Tour’s COO reveals ‘significant’ potential PIF investment in new entity

Tour’s COO reveals ‘significant’ potential PIF investment in new entity
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As Sen. Richard Blumenthal delivered his opening remarks to kick off the Senate Permanent Subcommittee on Investigations’ nearly three-hour hearing with two representatives of the PGA Tour, the Senator from Connecticut wondered aloud the amount of the Saudi Public Investment Fund’s cash investment in its proposed for-profit entity with the Tour.

“We still don’t know how much money is on the table or was even discussed to prompt the PGA Tour to make this sudden, dramatic reversal,” Blumenthal said, noting how the Tour pivoted from fighting the Saudi-backed LIV Golf in court to partnering with the PIF.

Later in the hearing, Blumenthal received some clarity to his inquiry.

According to Tour COO Ron Price, who was part of the hearing along with policy board member Jimmy Dunne, the amount of the PIF’s investment in what was initially called NewCo would be “significant … north of $1 billion.” Price added that NewCo’s board, controlled by the Tour, would have a say in how much investment is obtained right away and down the road, and that some of that money would go toward supporting social causes and providing additional access to game.

Blumenthal expressed sentiment that even though the framework deal painted the PIF as merely a minority investor, the agreement “gives them financial dominance” in the partnership. He also stated that he believes the Tour had “lots of options” when it came to seeking alternative funding, whether via private equity or by offering players ownership stakes.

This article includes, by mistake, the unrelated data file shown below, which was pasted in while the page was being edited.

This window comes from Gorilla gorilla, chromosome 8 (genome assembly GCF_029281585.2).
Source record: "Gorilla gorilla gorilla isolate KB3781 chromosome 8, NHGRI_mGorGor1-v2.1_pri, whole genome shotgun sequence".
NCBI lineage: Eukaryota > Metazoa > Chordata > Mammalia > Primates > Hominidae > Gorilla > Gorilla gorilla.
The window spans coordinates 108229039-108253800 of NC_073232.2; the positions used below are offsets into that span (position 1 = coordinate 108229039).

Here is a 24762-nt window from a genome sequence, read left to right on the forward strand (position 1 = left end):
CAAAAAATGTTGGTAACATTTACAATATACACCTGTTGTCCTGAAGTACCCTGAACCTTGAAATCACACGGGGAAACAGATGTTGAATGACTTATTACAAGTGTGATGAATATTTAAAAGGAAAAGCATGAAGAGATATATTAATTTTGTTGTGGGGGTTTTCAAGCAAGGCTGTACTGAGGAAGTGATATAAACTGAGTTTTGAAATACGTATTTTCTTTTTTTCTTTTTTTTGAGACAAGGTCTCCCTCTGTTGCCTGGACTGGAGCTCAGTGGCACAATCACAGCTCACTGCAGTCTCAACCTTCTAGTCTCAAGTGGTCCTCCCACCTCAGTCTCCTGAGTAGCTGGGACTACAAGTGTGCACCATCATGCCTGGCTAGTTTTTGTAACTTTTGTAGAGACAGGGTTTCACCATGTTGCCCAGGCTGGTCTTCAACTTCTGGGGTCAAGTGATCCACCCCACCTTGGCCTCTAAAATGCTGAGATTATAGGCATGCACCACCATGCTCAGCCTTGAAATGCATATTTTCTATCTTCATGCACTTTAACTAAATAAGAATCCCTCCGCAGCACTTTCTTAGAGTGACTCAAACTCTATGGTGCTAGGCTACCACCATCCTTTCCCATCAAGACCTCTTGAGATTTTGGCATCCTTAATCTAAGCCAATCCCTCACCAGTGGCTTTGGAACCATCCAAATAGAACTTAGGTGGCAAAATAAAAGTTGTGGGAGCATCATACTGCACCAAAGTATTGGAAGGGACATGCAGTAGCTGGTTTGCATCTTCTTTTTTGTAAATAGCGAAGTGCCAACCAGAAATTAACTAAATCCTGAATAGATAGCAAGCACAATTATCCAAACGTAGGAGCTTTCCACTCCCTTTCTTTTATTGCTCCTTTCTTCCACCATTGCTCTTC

Price, though, argued that while the Tour didn’t have “specific conversations with potential investors,” continuing down the path of fighting LIV both in the competitive and legal arenas would be “very expensive and disruptive,” and could potentially devastate the Tour and assure LIV, as it continued to tirelessly recruit and throw money at the Tour’s top talent, the new leader in pro golf.

“Instead of losing control of the PGA Tour, we pursued a peace,” Price said.

During the hearing, it was revealed that the Tour’s net assets are worth $1.25 billion while the PIF is estimated to be worth between $600-700 billion.

“[The PIF] have an unlimited horizon and an unlimited amount of money,” Dunne said. “So, it isn’t like the product (LIV) is better; it’s just that there is a lot more money that will make people move.”

Congress doesn’t have authority to prevent merger

Sen. Ron Johnson, who seemed to come to the Tour’s defense multiple times during the hearing, also argued that the Tour’s battle with LIV was “not a fair fight” from a commercial standpoint.

“No amount of money can wash away the stain of the brutal [Jamal] Khashoggi assassination and other human-rights abuses,” Johnson said, “but it would be grossly unfair to expect the PGA Tour to bear the full burden of holding Saudi Arabia accountable. After all, anyone who drives a car or uses oil-based products has helped fill the coffers of the Saudi Public Investment Fund. Foreign investment in the U.S. is generally a good thing; I’d rather have the Saudis reinvest their oil wealth in America as opposed to China or Russia.”

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